Tag Archives: Alli DiVincenzo

Beachside Actors Take Their Show On The Road

Beachside Common is one of Westport’s hidden gems.

The 18 homes — 33 adults, 24 children — nestle up against Burying Hill Beach and Sherwood Island, off Beachside Avenue. With no through traffic, it’s tight-knit and neighborly.

Shortly after Nico and Robin Eisenberger moved in 5 years ago, she had a minor operation that limited her mobility. The couple had not said a word — but they found warm dinners delivered by neighbors to their doorsteps, 11 days in a row.

Beachside Common also throws an annual block party. Kids play, everyone eats, adults drink, and someone brings out a guitar.

This year, the Eisenbergers decided to add something new. For years, Nico has wanted to act — for fun. As he learned of and seen Westport’s rich arts history, the urge grew.

He remembered his childhood in Bernardsville, New Jersey, when neighbors staged a yearly play. The lightbulb lit up: Let’s do it here!

The Beachside play …

The Eisenbergers’ next door neighbor, Alli DiVincenzo, is a popular logo, brand and website designer for businesses and organizations.

She’d also just written a short book, poking gentle fun at affluent communities. It’s funny, ironic, and ends with a splash of redemption. Why not turn her book into a play?

Laura Pendergast — a common friend, fellow Greens Farms Elementary School parent and owner of TheaterCamp 4 Kids (who also teaches adults to act) — quickly adapted Alli’s story. Then she offered to direct it.

Actors — young and old — were recruited from the neighborhood. After just a few rehearsals, Laura whipped everyone into shape. (A little wine helped.)

Last Saturday, Beachside Common held its annual block party. And its first-ever play.

… and the Beachside Players.

“There’s nothing particularly momentous about this story,” Nico says. “The cast were rank amateurs. The staging — in the middle of the street — was basic. The performance was barely passable.

“But it was memorable for both our small audience and the performers. We stepped out of the uber-busy, uber-online, world-in-turmoil, everyone-for-themselves environment. We did something in-person and creative together.

“It was super fun. And it was definitely inspired at every turn by the history and best traditions of Westport.”

Will the Beachside Players return?

We’ll drink to that.

High-Tech Toy Needs Beta Testers

At first glance, FlairFriends looks low-tech: a keychain, like the kind every kid has on her backpack.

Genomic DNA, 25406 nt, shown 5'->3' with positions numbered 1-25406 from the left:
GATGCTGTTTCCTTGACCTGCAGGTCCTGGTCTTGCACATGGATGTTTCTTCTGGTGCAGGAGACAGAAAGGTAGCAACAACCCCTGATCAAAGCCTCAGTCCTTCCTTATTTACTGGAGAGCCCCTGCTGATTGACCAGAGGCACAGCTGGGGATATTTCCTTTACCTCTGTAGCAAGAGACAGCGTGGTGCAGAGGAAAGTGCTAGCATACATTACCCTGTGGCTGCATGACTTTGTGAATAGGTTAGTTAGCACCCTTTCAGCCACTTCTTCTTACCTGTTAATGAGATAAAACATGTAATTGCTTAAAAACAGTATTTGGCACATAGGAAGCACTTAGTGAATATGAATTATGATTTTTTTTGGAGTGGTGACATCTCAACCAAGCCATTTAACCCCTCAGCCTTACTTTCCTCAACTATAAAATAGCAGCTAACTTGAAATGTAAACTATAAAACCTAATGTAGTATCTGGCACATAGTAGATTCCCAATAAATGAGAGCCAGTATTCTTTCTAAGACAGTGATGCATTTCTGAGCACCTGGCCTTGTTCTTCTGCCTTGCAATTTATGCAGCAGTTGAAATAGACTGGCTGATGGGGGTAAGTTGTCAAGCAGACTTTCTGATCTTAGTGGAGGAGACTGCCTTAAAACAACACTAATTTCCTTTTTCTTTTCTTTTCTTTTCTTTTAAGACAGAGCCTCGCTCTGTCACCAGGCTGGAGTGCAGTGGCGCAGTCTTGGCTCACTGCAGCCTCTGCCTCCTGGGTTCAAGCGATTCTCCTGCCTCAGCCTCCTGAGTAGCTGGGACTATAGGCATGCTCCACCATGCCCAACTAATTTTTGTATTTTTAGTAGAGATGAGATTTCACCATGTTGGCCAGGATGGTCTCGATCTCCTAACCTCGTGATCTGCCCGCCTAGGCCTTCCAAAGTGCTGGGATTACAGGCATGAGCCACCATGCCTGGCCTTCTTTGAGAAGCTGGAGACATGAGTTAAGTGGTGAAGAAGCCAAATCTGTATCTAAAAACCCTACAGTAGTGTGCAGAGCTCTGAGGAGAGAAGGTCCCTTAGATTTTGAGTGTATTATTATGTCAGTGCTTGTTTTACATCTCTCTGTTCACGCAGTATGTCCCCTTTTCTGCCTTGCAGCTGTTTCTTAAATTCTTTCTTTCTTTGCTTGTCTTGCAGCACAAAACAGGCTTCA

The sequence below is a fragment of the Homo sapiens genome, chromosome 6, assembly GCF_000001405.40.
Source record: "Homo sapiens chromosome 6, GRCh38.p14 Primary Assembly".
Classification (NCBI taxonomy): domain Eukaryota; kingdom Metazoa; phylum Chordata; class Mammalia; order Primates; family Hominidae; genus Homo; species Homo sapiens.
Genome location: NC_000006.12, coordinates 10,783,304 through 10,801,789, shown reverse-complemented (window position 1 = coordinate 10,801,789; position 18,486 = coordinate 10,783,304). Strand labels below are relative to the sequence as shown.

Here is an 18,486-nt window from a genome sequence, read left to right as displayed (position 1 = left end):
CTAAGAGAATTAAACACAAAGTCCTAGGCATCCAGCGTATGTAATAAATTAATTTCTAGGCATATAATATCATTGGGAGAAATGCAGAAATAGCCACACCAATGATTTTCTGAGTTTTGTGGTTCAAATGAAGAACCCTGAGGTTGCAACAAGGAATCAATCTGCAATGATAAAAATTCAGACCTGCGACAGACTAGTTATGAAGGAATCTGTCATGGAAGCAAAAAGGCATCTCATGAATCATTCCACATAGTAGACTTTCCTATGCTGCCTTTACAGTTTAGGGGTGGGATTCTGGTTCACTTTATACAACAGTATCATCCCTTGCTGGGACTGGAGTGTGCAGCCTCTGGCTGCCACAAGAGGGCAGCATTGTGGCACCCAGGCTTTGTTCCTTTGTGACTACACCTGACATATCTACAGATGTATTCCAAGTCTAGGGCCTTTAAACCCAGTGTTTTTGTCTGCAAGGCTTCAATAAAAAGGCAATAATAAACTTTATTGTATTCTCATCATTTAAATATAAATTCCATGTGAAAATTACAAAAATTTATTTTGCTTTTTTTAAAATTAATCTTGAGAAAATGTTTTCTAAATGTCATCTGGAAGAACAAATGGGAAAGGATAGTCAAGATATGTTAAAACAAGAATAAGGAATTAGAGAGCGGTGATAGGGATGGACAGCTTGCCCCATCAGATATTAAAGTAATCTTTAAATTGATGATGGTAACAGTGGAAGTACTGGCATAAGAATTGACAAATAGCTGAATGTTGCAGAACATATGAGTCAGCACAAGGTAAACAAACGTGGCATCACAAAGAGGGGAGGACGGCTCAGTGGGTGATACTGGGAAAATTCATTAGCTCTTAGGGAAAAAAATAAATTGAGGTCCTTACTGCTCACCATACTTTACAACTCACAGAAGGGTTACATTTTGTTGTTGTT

But this is 2018. Your refrigerator knows you’re running low on milk. Your doorbell can talk to an intruder.

So when you hear that FlairFriends is the brainchild of Westporter designer Alli DiVincenzo and her tech partner Geoff Meek — developer of the original Guitar Hero — you’ll realize that it’s not just a decorative fashion trend.

Every FlairFriend comes with a unique code. Typed into the FlairWorld app, it unlocks 3 things:

  • That particular character’s animation, voice and story
  • An education adventure around Flair World, and
  • A social connector.

That last part is particularly cool. When a child shares the code, and someone else scans it into his or her account, they’re connected.

Friends who are connected in the app can compare collections, and show where they’ve traveled around FlairWorld and how they like to decorate their online “rooms.”

It’s a safe, Children’s Online Privacy Protection Act-compliant online connection. These real-world friendships and interactions teach younger children positive digital behavior — before they’re exposed to the social networks designed for older youngsters.

Kids like to play — with high- and low-tech toys. Check out those FlairFriends! (Photo/Irene Penny)

Sound complicated? “Kids these days get it,” Alli says. “They were born with devices in their hands.”

By age 4, there is “almost universal” exposure to screens and apps. But, Alli says, very few toys bridge “the gap between real-world playing and wholesome online gaming.”

She, Geoff and Staples High School interns spent several years developing FlairFriends. It was released late last month for iPads.

Now that the beta testing phase is underway, Alli needs “play testers” (ages 4 “to 104”), to try it for free and provide feedback. Click here for details.